Canadians urged to drive sober this holiday season
In 2016 Canada had the highest percentage of alcohol-impaired driving crash deaths among 20 Organization for Economic Cooperation and Development (OECD) countries.
Impaired driving is the leading cause of criminal death and injury in Canada and young people continue to be the largest group of drivers who die in crashes and later test positive for alcohol or drugs. Even though alcohol-impaired driving is declining, in 2016 Canada had the highest percentage of alcohol-impaired driving crash deaths among 20 Organization for Economic Cooperation and Development (OECD) countries. Drug-impaired driving has been on the rise in Canada since police-reported data became available in 2009, and is a major contributor to fatal road crashes in Canada.
This month, the Honorable Ralph Goodale, Minister of Public Safety and Emergency Preparedness, launched the Government of Canada’s Don’t Drive High public awareness campaign to communicate to Canadians the risks associated with driving under the influence of cannabis and other drugs. Ads are currently displayed in public spaces on social media and television, and in movie theatres. Public awareness efforts will include evidence-based information on the risks of drug-impaired driving.
According to recent public opinion research, half of youth (50%) aged 16-24 believe that driving while under the influence of cannabis is more socially acceptable than driving under the influence of alcohol. Canadians need to know the real facts about driving while impaired by cannabis, alcohol or other drugs. The Government is making significant investments in public education to inform Canadians, particularly youth and young adults, about the health and safety risks of cannabis and other drugs. In addition, the Government introduced Bill C-46, An Act to amend the Criminal Code (offences relating to conveyances) and to make consequential amendments to other Acts that would strengthen impaired driving laws and help ensure the public is better protected from both alcohol and drug-impaired driving.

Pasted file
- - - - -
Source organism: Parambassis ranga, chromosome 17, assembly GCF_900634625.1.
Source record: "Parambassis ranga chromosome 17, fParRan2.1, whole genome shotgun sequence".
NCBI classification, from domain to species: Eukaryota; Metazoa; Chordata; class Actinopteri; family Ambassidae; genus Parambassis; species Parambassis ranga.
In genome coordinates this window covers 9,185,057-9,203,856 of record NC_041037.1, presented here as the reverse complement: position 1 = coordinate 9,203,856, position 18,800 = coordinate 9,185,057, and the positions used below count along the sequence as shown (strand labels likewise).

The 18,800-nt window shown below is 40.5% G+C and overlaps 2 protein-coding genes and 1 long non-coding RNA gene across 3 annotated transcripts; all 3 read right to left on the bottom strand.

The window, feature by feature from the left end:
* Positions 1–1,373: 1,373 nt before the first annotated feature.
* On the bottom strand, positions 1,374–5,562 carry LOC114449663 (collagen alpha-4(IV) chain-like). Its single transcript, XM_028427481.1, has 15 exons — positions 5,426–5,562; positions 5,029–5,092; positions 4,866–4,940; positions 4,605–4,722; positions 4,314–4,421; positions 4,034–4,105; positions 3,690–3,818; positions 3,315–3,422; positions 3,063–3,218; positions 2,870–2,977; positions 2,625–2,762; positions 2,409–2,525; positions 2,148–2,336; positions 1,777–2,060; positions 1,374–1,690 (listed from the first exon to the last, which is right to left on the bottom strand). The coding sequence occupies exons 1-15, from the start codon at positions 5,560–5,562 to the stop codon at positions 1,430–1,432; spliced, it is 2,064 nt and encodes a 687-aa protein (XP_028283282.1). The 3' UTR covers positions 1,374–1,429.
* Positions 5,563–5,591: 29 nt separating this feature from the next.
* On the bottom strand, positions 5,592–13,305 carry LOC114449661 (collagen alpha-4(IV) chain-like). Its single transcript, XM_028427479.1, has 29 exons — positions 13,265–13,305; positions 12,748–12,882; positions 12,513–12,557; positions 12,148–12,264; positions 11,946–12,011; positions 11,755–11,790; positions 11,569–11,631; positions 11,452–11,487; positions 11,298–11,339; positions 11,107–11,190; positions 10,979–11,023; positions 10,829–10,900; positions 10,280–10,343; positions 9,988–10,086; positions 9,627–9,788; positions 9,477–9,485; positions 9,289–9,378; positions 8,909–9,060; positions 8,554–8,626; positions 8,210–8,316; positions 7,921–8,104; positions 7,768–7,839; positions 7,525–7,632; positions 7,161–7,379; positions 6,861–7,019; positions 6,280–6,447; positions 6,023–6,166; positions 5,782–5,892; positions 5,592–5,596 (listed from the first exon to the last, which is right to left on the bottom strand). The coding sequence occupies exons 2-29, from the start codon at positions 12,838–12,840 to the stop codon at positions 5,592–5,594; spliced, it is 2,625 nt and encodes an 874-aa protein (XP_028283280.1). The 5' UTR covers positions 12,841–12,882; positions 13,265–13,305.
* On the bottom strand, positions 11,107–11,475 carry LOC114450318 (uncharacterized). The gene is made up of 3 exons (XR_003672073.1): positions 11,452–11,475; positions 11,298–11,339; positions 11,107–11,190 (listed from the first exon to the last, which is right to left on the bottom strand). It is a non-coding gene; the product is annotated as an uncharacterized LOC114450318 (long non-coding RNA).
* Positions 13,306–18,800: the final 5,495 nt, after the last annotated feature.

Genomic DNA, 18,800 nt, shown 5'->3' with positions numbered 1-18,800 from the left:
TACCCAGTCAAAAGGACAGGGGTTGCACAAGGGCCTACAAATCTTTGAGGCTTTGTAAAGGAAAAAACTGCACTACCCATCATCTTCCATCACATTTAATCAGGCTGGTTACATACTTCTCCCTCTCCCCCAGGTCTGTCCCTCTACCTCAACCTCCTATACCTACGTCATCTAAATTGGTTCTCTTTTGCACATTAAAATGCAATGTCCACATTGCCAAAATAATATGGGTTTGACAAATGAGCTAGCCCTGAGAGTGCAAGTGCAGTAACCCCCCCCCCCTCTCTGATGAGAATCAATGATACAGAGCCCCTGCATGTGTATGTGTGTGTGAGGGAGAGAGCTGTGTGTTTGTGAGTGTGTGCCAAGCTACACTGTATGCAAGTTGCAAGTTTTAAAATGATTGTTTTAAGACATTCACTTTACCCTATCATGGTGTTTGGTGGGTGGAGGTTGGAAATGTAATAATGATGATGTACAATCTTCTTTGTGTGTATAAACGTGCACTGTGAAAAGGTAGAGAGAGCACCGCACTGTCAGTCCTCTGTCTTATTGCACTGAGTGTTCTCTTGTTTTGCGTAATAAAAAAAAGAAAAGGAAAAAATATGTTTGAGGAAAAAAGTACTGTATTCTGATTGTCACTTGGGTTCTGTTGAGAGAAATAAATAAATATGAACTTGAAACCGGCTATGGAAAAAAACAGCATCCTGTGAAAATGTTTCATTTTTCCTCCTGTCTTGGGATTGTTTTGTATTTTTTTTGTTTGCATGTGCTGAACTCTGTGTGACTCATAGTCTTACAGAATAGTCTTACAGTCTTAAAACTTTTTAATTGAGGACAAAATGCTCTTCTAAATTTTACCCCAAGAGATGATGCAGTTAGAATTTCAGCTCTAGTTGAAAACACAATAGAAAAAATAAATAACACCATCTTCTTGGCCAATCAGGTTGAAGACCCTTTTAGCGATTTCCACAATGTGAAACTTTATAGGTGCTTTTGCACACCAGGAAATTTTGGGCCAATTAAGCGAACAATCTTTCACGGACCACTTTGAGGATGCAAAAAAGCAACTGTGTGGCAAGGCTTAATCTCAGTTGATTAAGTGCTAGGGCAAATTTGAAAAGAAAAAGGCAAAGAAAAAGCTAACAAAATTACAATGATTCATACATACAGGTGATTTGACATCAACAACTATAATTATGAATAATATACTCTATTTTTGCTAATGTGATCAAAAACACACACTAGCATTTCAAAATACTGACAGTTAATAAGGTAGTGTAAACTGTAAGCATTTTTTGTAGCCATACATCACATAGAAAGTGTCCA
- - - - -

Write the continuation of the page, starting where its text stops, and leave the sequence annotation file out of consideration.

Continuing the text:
The federal government will also continue to engage young Canadians on social media and leverage partnerships with other levels of governments and organizations that are working toward our common goal to eliminate alcohol and drug-impaired driving on Canadian roads.
“The message is simple: if you’re high or you’ve been drinking, don’t drive. Too many Canadians badly need to hear that message—too many people downplay the potentially deadly risks of driving while impaired by drugs or alcohol. With this new campaign, along with our partners like MADD Canada, Young Drivers of Canada, the Canadian Automobile Association and the Canadian Association of Chiefs of Police, we will help Canadians, and especially youth and their parents, understand how your life can change in an instant when you drive impaired. I encourage you to talk about the risks of drug- and alcohol-impaired driving with your family and friends. It might just save someone you love.”
– The Honorable Ralph Goodale, Minister of Public Safety and Emergency Preparedness
“Drinking, drugs and driving are a deadly combination at any time of year. MADD Canada is pleased to work with Public Safety Canada to drive home the message that driving sober is not only the safe choice, but the right choice.”
– Michelle Okere, MADD Canada Chapter Services Manager – Saskatchewan
“Every year thousands of Canadians are needlessly killed or injured by alcohol- and drug-impaired drivers. CAA is proud to work with Public Safety Canada to make Canadians aware of the dangers of impaired driving, and encourage Canadians to make the safe and responsible choice to drive sober.”
– Barry Martin, Board Member, CAA Saskatchewan
“Far too often, the RCMP is called to serious collisions and fatalities on Saskatchewan’s roadways. Unfortunately, many of these collisions involve alcohol or drugs. These tragedies are preventable. We must all do our part: report suspected impaired drivers, make sure friends and family members do not drive impaired and always ensure you have a safe ride home.”
– Assistant Commissioner Curtis Zablocki, Commanding Officer Saskatchewan RCMP
“Bringing the use of cannabis into the open with upcoming legislation and regulation means it is more important than ever for Canadians to talk to each other about the dangers of driving high. Almost everyone drives; the thought of piloting a ton of steel and glass at speeds up to 110 km/h should make every Canadian realize: driving is an activity that demands your complete – and sober – attention. Now, more than ever, make the promise to yourself and others: don’t drive high.”
– Chief Evan Bray, Regina Police Service
• 22% of youth who have used cannabis said they drove while impaired and most said they did it because they don’t think it’s as dangerous as drunk driving.
• One in three Canadians report that they have ridden in a vehicle operated by a driver who was under the effects of cannabis.
• 28% of Canadians who have used cannabis say they have operated a vehicle while under the influence.
• In 2016, there were 3,098 incidents of police-reported drug-impaired driving, an increase of 11% over the previous year.
• The percentage of Canadian drivers fatally injured in vehicle crashes who test positive for drugs (40%) now exceeds that of drivers who test positive for alcohol (33.3%).
• Canadians who drove after drinking reported they had done so, on average, six times in the preceding 12 months.
• Saskatchewan had the highest rate of police-reported impaired driving among all provinces in 2015.